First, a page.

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I have a few network drive mappings that I want to be available to various programs upon reboot. However, they remain disconnected until I visit them manually.

If a program, such as OneNote which reads notes shared on a network drive, tries to connect, it does not see the share and does not cause auto-reconnect.

I am looking for a fully automated solution, preferably just a setting to make Windows natively reconnect on machine boot.

For example, right now drive Y and Z are disconnected and X is connected because I accessed it manually:

alt text

Edit: I have to change my question slightly but with quite a significant impact on the answers. The drives are indeed NOT available at logon. They only become reachable after I open an ssh tunnel.

Therefore, the main question is - how do you make applications force the drive alive when they try to access it?

I guess another approach would be to automatically run a script when the tunnel gets established. It's probably my best bet if the above is not possible.

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Have some rep for the question, it's definitely one that's frustrated a lot of folks over the years and is therefore a good one to bring up. –  Jimmy Shelter Aug 6 '09 at 19:44
    
Thanks, yeah, it's been bothering me for a few years and now that SF is here, it'll get resolved. –  Artem Russakovskii Aug 6 '09 at 20:00
    
Maybe this is an obvious question, but are you tunneling netbios shares over ssh? If so, with what software? I'm not seeing why connecting to a share depends on ssh... –  romandas Aug 6 '09 at 21:07
    
romandas - yes, I'm mounting remote samba mounts using a dynamic ssh tunnel (established via putty, SecureCRT, or whatever you want). –  Artem Russakovskii Aug 7 '09 at 0:08
    
@Artem - That would be good information to include in your question. –  romandas Aug 7 '09 at 2:27
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4 Answers

Are they accessible if you try to open them? AKA, is this the age old issue of a mapped drive appearing to be disconnected, but when trying to open it, you find that it actually is connected?

But to answer the question as i read it:

To map a drive from a command prompt, and have it remain after a reboot, is to make it persistent.

NET USE <driveletter:> \\computername\share -p

Or, right click on My Computer, click map network drive, choose the location, and make sure "Reconnect at logon"

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I have edited the original question which clarifies the issue. –  Artem Russakovskii Aug 6 '09 at 20:07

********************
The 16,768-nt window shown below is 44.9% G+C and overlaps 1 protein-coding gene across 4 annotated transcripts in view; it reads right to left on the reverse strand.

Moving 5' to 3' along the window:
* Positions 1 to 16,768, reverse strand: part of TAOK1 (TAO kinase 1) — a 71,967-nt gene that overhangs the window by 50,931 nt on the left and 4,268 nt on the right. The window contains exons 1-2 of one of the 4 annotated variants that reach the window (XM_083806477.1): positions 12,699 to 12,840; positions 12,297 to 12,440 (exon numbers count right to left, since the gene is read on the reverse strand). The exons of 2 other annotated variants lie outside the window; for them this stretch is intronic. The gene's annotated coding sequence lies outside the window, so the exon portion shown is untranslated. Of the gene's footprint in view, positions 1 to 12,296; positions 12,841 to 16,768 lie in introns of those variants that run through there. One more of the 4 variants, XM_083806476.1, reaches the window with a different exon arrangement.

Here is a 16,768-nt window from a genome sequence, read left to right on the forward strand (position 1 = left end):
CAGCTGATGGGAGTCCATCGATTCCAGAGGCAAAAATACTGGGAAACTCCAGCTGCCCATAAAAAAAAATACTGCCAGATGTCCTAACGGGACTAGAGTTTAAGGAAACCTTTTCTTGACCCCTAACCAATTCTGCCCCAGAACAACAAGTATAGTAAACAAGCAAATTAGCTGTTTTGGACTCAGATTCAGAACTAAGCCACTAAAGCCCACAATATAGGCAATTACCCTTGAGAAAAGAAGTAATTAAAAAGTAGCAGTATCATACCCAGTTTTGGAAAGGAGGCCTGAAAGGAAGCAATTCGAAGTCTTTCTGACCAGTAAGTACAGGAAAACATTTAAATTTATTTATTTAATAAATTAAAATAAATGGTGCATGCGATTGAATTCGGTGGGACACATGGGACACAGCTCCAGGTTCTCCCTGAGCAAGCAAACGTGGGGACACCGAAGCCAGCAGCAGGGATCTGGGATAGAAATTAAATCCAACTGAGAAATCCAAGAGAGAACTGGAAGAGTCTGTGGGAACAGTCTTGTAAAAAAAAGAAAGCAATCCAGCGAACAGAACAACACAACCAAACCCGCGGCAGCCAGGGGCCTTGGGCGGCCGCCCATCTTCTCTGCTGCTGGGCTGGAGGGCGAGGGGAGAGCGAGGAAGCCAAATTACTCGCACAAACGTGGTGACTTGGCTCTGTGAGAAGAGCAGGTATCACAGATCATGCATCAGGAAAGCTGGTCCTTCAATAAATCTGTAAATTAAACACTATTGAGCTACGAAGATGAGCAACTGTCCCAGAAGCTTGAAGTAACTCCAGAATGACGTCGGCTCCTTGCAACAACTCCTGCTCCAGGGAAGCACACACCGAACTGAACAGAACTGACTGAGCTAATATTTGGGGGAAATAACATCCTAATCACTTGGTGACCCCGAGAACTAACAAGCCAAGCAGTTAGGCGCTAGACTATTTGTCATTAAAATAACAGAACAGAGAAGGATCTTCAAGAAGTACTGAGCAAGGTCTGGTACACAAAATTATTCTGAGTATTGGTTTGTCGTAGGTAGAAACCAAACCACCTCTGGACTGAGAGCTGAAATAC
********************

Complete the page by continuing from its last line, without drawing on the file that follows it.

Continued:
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Well, first of all, while mapping the drive you could tick the checkbox saying XP should reconnect the drives. It's not perfect. The other option is to write a script and place it in user's Startup folder:

net use * /d /y
net use <DriveLetter> <Path> (i.e. G: \\server\folder)
<repeat as many times as needed...>
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+1 - Ticking the 'reconnect at logon' box, and ensuring the credentials used for logging in are the same for connecting to the share seems to work for me. I map my iTunes library to a fileserver and have never had to go to the share before launching iTunes. –  romandas Aug 6 '09 at 19:38
    
I have edited the original question which clarifies the issue. –  Artem Russakovskii Aug 6 '09 at 20:06
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Read this thread: http://techrepublic.com.com/5208-11184-0.html?forumID=47&threadID=178558&messageID=1818197. The guy basically says to change this:

Try [HKEY_LOCAL_MACHINE\System\CurrentControlSet\Services\Tcpip\Parameters]

"KeepAliveTime"=dword:00300000
"KeepAliveInterval"=dword:00001000

We used to have a similar issue at my last place and this seemed to help.

Hope this helps.

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This seems not to be the solution to the actual problem, but for a related, so +1. This is soo anyoing that normal file API calls does not reconnect shares. Sometimes Explorter refresh (F5) does, but sometimes not even that. Then only net use can help which is hard to automate for all programs. :-/ –  eckes Oct 26 '12 at 0:38
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We encountered issues with this where we had a 2003 file share mounted in a Unix filesystem. The "disconnect" would happen, and jobs that used it would potentially end up having to be run twice - the first time to wake up the share, the second time to actually do the job for real.

This wasn't satisfactory as - of course - sometimes the first run worked, so in the end one of our developers ended up writing a job to regularly poll the share and keep it warm. Note that in this case changing keepalive times on the server wasn't an option as the share was mounted in the filesystem, and jobs could potentially have gaps of up to a week or so between them.

Why they didn't just connect at the start of each job and disconnect when done, or wake up the share via another method before running the actual job, I can't say.

Anyway, I'm not certain of the implementation details, but I expect that a scheduled task that just retrieves a directory listing would have the same end result for a Windows client if you were going to go down that route. It's one way of doing it, but I'm sure there are better.

The moral of the story anyway is that Unix/Windows interoperability sure ain't as seamless as some folks would have you believe. But that's digressing from the question.

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